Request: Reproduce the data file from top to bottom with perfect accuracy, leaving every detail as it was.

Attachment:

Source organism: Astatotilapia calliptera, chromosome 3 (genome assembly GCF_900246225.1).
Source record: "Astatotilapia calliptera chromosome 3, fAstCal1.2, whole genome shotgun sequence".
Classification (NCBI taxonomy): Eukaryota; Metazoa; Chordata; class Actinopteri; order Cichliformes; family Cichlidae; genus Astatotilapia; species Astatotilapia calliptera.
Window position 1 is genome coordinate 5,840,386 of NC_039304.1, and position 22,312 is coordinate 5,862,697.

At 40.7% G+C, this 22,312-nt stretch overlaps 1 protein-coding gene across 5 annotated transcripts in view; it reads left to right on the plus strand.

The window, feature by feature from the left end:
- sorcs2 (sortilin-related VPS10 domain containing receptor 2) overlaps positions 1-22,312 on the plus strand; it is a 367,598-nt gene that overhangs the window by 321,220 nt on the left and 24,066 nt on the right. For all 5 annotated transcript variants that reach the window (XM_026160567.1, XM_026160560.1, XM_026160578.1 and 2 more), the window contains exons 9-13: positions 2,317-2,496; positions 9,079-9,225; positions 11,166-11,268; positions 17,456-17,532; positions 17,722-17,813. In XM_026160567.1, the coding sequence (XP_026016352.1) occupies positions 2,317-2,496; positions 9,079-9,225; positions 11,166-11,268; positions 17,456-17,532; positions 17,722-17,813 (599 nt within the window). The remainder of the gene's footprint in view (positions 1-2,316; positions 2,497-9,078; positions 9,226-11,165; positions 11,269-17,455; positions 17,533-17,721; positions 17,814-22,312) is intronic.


Source organism: Astatotilapia calliptera, chromosome 3 (genome assembly GCF_900246225.1).
Source record: "Astatotilapia calliptera chromosome 3, fAstCal1.2, whole genome shotgun sequence".
Classification (NCBI taxonomy): Eukaryota; Metazoa; Chordata; class Actinopteri; order Cichliformes; family Cichlidae; genus Astatotilapia; species Astatotilapia calliptera.
Window position 1 is genome coordinate 5,840,386 of NC_039304.1, and position 22,312 is coordinate 5,862,697.

At 40.7% G+C, this 22,312-nt stretch overlaps 1 protein-coding gene across 5 annotated transcripts in view; it reads left to right on the plus strand.

The window, feature by feature from the left end:
- sorcs2 (sortilin-related VPS10 domain containing receptor 2) overlaps positions 1-22,312 on the plus strand; it is a 367,598-nt gene that overhangs the window by 321,220 nt on the left and 24,066 nt on the right. For all 5 annotated transcript variants that reach the window (XM_026160567.1, XM_026160560.1, XM_026160578.1 and 2 more), the window contains exons 9-13: positions 2,317-2,496; positions 9,079-9,225; positions 11,166-11,268; positions 17,456-17,532; positions 17,722-17,813. In XM_026160567.1, the coding sequence (XP_026016352.1) occupies positions 2,317-2,496; positions 9,079-9,225; positions 11,166-11,268; positions 17,456-17,532; positions 17,722-17,813 (599 nt within the window). The remainder of the gene's footprint in view (positions 1-2,316; positions 2,497-9,078; positions 9,226-11,165; positions 11,269-17,455; positions 17,533-17,721; positions 17,814-22,312) is intronic.